The mystery of food “allergies” and “sensitivities”


It’s the last day of the school holidays today, so I shamelessly parked the kids in front of the computers, and sat down to look at some of the books I’ve accumulated about food allergies and sensitivities, especially about grains and gluten. I thought if I was going to write a blog about this stuff, I needed to remind myself of some facts! As I looked through them I remembered why they are sitting on the shelf, and not lovingly placed on my bedside table. Although I was able to glean bits and pieces of information from many of them, nothing actually seemed to fit my case or my symptoms. There is a heavy emphasis on coeliac disease, which is understandable: this is a “true allergy”, a life-threatening condition which remains undiagnosed in many people. But I’ve been tested for it, and I don’t have it.

I then assumed that I must have a less well-established “food sensitivity”, an IgG antibody reaction (as opposed to an IgE reaction). I told my doctor I was going to have this test, and she basically said “It’s your money!”. I deliberately started eating grains again for several weeks, and then sent my blood off to YorkTest for a FoodScan food intolerance test. I couldn’t believe the results when they arrived: although I scored highly for a reaction to eggs and dairy (which I can eat with no problems whatsoever), I scored zero for barley, corn, gluten, millet, rice, rye and wheat. It was a bad moment. I actually wondered if I was going a bit crazy, imagining everything.

A consultation with a nutritionist was included with the test, and I immediately made my appointment. The poor woman wasn’t much help. She was clearly used to dealing with people who wanted to talk about the things they were actually shown to be reacting to, not things the test had excluded. She still wanted to me exclude eggs and dairy from my diet to see if it made a difference, but when I added these to all the other things I couldn’t eat, I was basically living on meat and fruit and vegetables (traumatic for an ex-vegetarian). Still, I persisted with the diet for several weeks (including during a holiday in France, which was a nightmare), and I didn’t feel any better than when I had been excluding grains alone.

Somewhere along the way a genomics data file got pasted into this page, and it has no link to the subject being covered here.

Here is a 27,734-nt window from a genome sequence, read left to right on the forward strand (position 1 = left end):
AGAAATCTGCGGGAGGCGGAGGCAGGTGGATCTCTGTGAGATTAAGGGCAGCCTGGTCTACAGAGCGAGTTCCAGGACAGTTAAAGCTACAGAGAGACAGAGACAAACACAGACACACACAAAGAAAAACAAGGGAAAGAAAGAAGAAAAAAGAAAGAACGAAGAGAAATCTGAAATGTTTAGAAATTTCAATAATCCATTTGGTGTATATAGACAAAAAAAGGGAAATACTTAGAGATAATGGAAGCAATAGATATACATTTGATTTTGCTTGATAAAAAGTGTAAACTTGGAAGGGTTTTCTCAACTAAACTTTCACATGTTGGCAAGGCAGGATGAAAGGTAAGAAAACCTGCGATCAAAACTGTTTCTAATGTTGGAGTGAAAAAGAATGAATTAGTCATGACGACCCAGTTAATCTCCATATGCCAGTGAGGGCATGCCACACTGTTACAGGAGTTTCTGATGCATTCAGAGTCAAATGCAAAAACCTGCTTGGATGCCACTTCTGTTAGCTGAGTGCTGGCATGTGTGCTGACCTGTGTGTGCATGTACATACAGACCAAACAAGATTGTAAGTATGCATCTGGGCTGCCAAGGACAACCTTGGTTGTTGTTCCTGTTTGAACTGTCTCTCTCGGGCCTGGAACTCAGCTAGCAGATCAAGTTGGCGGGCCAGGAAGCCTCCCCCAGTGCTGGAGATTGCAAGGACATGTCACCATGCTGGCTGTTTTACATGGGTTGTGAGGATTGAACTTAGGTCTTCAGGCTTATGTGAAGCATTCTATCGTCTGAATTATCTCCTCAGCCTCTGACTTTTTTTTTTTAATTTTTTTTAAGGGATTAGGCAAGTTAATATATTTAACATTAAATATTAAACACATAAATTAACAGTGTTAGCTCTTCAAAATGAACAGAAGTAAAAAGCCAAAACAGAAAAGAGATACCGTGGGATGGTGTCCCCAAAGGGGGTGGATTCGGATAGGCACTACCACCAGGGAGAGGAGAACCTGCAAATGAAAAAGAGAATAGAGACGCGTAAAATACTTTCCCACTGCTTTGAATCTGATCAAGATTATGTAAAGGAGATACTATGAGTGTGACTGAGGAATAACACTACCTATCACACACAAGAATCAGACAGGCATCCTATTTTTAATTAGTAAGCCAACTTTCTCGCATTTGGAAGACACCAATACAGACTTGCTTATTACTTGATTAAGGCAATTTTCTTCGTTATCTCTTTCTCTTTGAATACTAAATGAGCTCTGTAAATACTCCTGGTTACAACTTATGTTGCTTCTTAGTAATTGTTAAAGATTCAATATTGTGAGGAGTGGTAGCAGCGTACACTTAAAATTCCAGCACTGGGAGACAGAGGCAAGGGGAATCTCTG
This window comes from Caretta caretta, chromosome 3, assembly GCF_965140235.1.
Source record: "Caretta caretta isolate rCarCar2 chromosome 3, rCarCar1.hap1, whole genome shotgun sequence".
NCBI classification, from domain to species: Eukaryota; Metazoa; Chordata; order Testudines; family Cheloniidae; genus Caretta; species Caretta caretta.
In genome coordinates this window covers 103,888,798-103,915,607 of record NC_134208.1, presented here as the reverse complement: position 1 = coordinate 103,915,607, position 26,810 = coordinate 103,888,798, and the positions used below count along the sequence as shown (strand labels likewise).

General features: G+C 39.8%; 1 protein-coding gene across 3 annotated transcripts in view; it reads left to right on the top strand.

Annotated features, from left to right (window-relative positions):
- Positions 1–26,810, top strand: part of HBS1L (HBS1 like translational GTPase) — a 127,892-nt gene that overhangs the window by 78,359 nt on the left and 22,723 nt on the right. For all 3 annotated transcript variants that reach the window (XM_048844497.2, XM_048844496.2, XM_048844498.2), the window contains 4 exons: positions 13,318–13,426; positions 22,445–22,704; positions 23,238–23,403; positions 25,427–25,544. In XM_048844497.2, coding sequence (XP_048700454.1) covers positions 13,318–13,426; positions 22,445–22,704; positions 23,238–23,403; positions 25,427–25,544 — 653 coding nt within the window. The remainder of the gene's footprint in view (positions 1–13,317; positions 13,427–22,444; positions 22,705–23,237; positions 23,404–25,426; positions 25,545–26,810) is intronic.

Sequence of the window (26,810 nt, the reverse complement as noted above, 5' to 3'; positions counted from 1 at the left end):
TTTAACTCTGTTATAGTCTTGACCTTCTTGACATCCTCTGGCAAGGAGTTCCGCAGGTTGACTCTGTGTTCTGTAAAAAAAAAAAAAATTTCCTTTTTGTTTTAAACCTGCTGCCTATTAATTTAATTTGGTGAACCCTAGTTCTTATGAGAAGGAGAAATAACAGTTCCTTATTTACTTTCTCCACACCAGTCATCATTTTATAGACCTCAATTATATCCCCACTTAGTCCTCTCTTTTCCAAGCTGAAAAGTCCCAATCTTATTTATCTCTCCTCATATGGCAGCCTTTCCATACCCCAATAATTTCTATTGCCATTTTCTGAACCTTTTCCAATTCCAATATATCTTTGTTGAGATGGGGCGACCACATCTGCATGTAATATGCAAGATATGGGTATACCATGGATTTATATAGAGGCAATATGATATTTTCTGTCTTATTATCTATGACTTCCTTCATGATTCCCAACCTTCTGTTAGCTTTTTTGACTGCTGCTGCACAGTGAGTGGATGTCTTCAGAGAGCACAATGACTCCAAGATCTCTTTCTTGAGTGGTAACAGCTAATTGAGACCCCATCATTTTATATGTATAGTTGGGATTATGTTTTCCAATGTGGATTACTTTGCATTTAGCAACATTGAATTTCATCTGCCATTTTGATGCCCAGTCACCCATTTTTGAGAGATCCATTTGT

It took some time, but in the end decided I had to concentrate on how I actually felt rather than looking at the numbers on a chart (sounds obvious now, but it wasn’t then). I didn’t get any symptoms when I ate eggs or dairy, and avoiding them was making life even more difficult than it was already.

The nutritionist did say that there were other tests I could have around reactions to grains, but in order for them to work, I would have to start eating grains again! Having just recovered from my last bout of enforced grain-eating, this was out of the question for me. So we parted ways.

I still don’t know what those “other tests” are, and I wonder if I should look into them further. It is possible that they would require several weeks of eating wheat and other grains, and I wonder how I would cope with work and motherhood being unable to move freely or concentrate properly, existing on painkillers. Would it be unnecessary suffering to tell me something I already know? Or could it could scientifically validate my symptoms, and maybe narrow the range of foods which are a problem for me?

About Sam Gulbis Bishop

Twenty years ago, I left for a year's travelling in Europe, carrying a single backpack. Now I'm back in Melbourne with a husband, two kids, and a shipping container full of furniture. This blog is about finding a job, finding a home, and finding myself a foreigner in my own country.

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